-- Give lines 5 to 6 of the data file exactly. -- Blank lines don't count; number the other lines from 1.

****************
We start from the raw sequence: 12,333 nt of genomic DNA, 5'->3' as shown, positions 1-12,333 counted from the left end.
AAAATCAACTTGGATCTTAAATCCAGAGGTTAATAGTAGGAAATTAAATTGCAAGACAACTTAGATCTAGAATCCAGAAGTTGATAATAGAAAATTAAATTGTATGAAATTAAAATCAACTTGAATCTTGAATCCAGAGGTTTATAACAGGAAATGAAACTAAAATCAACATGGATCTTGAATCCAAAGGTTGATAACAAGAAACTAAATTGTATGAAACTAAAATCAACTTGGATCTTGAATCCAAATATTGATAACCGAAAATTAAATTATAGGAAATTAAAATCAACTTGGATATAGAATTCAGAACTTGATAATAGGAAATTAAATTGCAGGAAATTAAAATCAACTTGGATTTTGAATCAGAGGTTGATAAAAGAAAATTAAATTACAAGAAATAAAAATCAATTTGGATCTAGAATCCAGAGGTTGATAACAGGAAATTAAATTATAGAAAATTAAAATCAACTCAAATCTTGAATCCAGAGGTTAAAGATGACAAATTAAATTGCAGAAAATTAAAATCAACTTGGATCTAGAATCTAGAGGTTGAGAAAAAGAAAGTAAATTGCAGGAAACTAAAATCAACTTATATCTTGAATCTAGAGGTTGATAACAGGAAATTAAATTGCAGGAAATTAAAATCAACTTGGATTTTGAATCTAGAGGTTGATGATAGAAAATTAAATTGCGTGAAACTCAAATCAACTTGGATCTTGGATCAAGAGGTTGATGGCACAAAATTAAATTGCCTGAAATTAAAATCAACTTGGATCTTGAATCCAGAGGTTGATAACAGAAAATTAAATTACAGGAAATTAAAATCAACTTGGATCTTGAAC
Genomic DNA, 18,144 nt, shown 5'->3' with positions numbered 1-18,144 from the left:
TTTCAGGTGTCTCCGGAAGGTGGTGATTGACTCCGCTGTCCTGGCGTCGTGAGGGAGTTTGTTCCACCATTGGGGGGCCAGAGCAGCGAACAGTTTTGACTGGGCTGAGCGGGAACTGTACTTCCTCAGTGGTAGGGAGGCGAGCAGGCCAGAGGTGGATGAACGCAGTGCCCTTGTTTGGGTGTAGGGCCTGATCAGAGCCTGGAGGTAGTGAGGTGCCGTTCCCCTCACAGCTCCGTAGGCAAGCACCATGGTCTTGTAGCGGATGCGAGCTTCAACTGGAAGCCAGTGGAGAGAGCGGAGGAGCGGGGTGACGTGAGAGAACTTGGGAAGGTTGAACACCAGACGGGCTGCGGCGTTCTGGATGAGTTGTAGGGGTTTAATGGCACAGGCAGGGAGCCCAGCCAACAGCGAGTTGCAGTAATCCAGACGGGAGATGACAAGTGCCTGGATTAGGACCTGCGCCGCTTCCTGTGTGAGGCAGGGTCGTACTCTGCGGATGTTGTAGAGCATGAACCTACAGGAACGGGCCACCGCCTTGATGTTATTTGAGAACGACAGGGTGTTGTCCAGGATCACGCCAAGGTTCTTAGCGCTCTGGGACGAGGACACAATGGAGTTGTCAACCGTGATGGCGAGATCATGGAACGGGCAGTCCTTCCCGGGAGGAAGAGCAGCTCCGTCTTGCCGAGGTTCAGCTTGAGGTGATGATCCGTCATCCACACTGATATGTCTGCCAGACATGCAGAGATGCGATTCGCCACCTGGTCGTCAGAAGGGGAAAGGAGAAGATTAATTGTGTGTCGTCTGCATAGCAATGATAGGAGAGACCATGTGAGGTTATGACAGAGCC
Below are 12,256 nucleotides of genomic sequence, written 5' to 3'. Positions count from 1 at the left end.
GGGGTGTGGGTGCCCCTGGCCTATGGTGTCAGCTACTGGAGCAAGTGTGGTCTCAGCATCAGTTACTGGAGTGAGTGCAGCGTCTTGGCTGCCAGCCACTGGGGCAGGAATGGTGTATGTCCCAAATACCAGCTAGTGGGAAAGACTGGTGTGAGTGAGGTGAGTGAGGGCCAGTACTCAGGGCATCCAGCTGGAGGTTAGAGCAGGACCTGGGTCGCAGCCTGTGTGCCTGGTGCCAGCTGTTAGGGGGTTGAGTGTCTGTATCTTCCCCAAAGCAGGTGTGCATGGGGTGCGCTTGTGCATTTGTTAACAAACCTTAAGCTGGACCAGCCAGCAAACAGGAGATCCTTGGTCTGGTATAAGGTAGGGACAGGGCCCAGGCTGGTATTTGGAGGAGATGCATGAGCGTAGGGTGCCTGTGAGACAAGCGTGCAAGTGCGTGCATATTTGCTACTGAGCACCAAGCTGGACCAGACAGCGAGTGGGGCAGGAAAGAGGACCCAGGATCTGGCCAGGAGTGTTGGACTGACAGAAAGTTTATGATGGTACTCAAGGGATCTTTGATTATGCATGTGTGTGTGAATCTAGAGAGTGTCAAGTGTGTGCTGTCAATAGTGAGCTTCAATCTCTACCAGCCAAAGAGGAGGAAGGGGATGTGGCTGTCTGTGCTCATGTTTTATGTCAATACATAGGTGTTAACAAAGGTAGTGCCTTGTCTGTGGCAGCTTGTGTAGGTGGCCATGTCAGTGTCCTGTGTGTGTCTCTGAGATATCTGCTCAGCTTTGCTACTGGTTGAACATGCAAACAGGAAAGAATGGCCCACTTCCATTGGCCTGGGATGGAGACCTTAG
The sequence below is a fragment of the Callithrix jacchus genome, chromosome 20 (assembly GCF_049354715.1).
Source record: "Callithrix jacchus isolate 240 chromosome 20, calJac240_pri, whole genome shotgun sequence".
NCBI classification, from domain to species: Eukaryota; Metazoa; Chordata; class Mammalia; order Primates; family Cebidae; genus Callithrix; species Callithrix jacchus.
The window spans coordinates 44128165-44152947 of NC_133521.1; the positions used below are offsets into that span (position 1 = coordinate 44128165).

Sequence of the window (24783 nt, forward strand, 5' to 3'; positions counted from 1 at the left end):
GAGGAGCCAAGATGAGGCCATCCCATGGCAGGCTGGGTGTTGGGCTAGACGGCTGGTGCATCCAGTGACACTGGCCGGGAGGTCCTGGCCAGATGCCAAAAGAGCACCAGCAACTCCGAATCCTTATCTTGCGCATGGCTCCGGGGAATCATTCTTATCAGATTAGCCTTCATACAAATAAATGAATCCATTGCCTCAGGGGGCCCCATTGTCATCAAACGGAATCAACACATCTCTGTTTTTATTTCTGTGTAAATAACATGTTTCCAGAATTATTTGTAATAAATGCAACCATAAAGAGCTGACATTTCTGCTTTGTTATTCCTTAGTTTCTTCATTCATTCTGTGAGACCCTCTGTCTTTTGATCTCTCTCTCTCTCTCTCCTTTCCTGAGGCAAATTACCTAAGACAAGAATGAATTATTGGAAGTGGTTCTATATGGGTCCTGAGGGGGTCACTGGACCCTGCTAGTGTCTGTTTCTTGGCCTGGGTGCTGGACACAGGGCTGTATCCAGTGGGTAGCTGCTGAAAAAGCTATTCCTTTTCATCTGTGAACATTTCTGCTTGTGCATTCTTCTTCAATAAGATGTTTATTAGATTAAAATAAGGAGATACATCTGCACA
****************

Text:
Below are 12,256 nucleotides of genomic sequence, written 5' to 3'. Positions count from 1 at the left end.
GGGGTGTGGGTGCCCCTGGCCTATGGTGTCAGCTACTGGAGCAAGTGTGGTCTCAGCATCAGTTACTGGAGTGAGTGCAGCGTCTTGGCTGCCAGCCACTGGGGCAGGAATGGTGTATGTCCCAAATACCAGCTAGTGGGAAAGACTGGTGTGAGTGAGGTGAGTGAGGGCCAGTACTCAGGGCATCCAGCTGGAGGTTAGAGCAGGACCTGGGTCGCAGCCTGTGTGCCTGGTGCCAGCTGTTAGGGGGTTGAGTGTCTGTATCTTCCCCAAAGCAGGTGTGCATGGGGTGCGCTTGTGCATTTGTTAACAAACCTTAAGCTGGACCAGCCAGCAAACAGGAGATCCTTGGTCTGGTATAAGGTAGGGACAGGGCCCAGGCTGGTATTTGGAGGAGATGCATGAGCGTAGGGTGCCTGTGAGACAAGCGTGCAAGTGCGTGCATATTTGCTACTGAGCACCAAGCTGGACCAGACAGCGAGTGGGGCAGGAAAGAGGACCCAGGATCTGGCCAGGAGTGTTGGACTGACAGAAAGTTTATGATGGTACTCAAGGGATCTTTGATTATGCATGTGTGTGTGAATCTAGAGAGTGTCAAGTGTGTGCTGTCAATAGTGAGCTTCAATCTCTACCAGCCAAAGAGGAGGAAGGGGATGTGGCTGTCTGTGCTCATGTTTTATGTCAATACATAGGTGTTAACAAAGGTAGTGCCTTGTCTGTGGCAGCTTGTGTAGGTGGCCATGTCAGTGTCCTGTGTGTGTCTCTGAGATATCTGCTCAGCTTTGCTACTGGTTGAACATGCAAACAGGAAAGAATGGCCCACTTCCATTGGCCTGGGATGGAGACCTTAG